Baltimore Ravens

Owners make it unanimous for Bisciotti

PALM BEACH, Fla. -- Anne Arundel County businessman Stephen Bisciotti bought himself an early birthday present yesterday.

Bisciotti, who turns 40 on April 10, was given unanimous approval to buy 49 percent of the Ravens -- with an option to buy the other 51 percent in four years -- by the 31 NFL owners at their annual March meetings yesterday.

"We've got a winner and the league has a winner," Ravens owner Art Modell said as he introduced Bisciotti at a news conference after the owners approved the transaction as their first order of business.

Bisciotti, who is paying $275 million for a minority interest and will pay an additional $325 million for the remaining 51 percent in four to six years, said the purchase was "an opportunity to fulfill a lifetime dream."

Bisciotti has no problem waiting four years to take control of the team, but wouldn't have purchased it if he had to take over immediately.

"If he wanted to leave right away, I wouldn't have been one of the bidders," he said.

Bisciotti said his children are 14 and 12, and he wants to spend time with them now before they go off to college. He added that his fast-growing company, which is projected to have $3.7 billion in revenues this year, needs a lot of his attention in the coming years.

The company, which recently changed its name from Aerotek to Allegis, was described by Bisciotti as the largest privately owned staffing company in the world, with 60,000 employees.

Bisciotti also likes to stay in the background. He declined a request for a one-on-one interview after the news conference.

Bisciotti, who described his duties as "water boy" for the next four years, said he'll even give Modell a fifth year to run the team if the Ravens win the Super Bowl in January 2004.

"We're going to have to let him stay around for a repeat," said Bisciotti, who has a two-year window to exercise his option, which opens in spring 2004. The clock will start ticking when the two sides reach settlement in the next week.

Bisciotti also said that Modell will be around the team "forever," and Modell said he could stay on as a $1 a year employee "in any way possible."

When Bisciotti was asked about bringing local ownership to the Ravens, he said, "Local ownership doesn't mean anything if it's not skilled local ownership. Right now, I don't have the skills to run a professional football team."

Bisciotti said he hopes to learn from Modell and his son, David, over the next four years.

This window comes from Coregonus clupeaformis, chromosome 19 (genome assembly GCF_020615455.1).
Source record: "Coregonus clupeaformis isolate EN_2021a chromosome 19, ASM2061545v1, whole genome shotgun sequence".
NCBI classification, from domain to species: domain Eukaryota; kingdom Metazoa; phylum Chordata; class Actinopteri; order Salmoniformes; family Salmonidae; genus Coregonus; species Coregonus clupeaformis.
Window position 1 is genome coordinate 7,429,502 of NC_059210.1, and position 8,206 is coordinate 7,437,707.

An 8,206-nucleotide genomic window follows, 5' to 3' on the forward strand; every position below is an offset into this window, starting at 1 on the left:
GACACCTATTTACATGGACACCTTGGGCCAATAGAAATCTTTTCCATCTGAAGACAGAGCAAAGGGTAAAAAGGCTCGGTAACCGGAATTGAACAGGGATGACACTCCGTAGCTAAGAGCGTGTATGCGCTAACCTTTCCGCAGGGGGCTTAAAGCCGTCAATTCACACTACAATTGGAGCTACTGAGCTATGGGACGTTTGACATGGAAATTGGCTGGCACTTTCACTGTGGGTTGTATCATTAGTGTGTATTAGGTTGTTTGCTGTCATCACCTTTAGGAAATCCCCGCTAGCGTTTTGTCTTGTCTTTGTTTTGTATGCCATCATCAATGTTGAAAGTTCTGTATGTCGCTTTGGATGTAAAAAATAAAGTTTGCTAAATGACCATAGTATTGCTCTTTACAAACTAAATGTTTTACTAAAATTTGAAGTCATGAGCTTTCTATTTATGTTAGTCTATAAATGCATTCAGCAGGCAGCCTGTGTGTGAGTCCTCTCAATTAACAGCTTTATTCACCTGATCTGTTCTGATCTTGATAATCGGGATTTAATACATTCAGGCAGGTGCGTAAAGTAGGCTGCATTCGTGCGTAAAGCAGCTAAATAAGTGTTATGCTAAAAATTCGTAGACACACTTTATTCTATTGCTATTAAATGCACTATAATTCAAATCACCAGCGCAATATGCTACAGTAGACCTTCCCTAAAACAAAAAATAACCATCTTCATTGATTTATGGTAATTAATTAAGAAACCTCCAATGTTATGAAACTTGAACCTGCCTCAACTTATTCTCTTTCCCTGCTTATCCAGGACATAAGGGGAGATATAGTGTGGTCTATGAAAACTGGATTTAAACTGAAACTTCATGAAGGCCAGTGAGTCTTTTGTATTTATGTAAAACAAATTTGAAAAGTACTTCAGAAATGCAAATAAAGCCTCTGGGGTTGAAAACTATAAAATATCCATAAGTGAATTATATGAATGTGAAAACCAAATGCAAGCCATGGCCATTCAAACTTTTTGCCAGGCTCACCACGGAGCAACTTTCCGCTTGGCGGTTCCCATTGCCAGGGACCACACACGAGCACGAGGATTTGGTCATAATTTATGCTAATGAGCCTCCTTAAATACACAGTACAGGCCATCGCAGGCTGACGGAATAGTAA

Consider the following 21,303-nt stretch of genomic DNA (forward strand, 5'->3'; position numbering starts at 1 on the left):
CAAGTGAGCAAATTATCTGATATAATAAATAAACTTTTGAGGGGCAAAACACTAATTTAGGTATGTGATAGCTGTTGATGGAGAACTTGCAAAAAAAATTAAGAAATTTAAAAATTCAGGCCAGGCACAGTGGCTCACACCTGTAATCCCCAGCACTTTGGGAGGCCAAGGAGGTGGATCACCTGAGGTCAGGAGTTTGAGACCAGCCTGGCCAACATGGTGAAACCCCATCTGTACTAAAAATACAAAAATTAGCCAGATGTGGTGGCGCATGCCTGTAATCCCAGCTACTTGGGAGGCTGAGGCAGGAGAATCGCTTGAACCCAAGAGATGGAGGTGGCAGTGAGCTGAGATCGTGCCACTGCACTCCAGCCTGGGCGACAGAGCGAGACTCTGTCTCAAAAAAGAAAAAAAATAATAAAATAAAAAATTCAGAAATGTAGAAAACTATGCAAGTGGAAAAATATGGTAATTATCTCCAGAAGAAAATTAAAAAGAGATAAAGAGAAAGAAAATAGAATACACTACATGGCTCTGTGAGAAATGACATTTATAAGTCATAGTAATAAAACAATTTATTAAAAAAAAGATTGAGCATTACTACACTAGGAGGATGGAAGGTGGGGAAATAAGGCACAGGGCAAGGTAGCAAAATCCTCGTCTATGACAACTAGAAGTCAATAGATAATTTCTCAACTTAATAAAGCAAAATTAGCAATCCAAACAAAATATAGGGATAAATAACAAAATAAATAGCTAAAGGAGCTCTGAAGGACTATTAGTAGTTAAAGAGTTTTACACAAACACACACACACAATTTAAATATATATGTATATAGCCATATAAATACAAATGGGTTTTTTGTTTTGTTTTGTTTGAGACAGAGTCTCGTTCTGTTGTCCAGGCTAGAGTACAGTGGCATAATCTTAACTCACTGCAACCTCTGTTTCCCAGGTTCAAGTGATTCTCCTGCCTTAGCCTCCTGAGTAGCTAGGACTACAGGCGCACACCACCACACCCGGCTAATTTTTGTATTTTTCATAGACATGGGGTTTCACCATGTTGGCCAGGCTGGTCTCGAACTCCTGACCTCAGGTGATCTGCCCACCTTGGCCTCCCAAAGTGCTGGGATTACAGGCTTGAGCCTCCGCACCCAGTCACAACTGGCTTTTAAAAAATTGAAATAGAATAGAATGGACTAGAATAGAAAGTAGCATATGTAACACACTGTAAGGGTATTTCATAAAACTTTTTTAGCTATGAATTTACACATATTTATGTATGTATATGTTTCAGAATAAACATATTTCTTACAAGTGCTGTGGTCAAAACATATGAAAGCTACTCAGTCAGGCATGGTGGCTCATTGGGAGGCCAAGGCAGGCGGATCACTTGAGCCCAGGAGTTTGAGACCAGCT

"I can sit back and learn from one of the icons. Having Art Modell in our city is a great gift to Baltimore and a great gift to me personally," he said.

He added, "I have the luxury of having two generations of Modells [to learn from]. What Art doesn't know, David does."

Modell said that he originally had 18 strong inquiries about the franchise, and after the field was narrowed to 12, Bisciotti was the only one who was willing to let him run the team for four more years.

Modell said there were two reasons he wanted the four-year window.

First, it will give him the chance to experience what he called an "emotional meltdown."

Modell, who bought the Cleveland Browns in 1961 and moved them to Baltimore in 1996, said, "You don't walk away after 40 years without some pulling of the heartstrings."

Second, he wants to win a Super Bowl before he turns the team over to Bisciotti.

"I wanted one more shot at the big enchilada, which has eluded us for years and years," he said.

Ravens coach Brian Billick said there is no feeling within the organization that Modell is any kind of a lame duck, and that it will be business as usual for the team.

"There's no lame-duck mentality here. Ozzie Newsome [the vice president of player personnel] and I have a very clear, definite parameters as to what our operation structure is going to be for the next four years. There is no ambiguity in any way, shape or form about this being the Baltimore Ravens' and Modell's team," Billick said.

NOTES: New York Jets coach Al Groh Jets repeated that he has no interest in trading wide receiver Keyshawn Johnson and didn't mean to suggest otherwise when he said in a statement last week that he wasn't interested in trading Johnson "at this time." Groh said, "That's my story and I'm sticking to it." Billick said teams have inquired about the fifth pick in the draft, held by the Ravens, even though most teams appear to be leery about the pick. "People have called. There's been interest, so we'll fine out how substantive it is," Billick said. The Ravens were disappointed they didn't get any compensatory draft picks even though they lost such high-priced free agents as Orlando Brown, Wally Williams and James Jones last off-season. The NFL canceled out those losses by counting the lower-priced free agents the Ravens signed.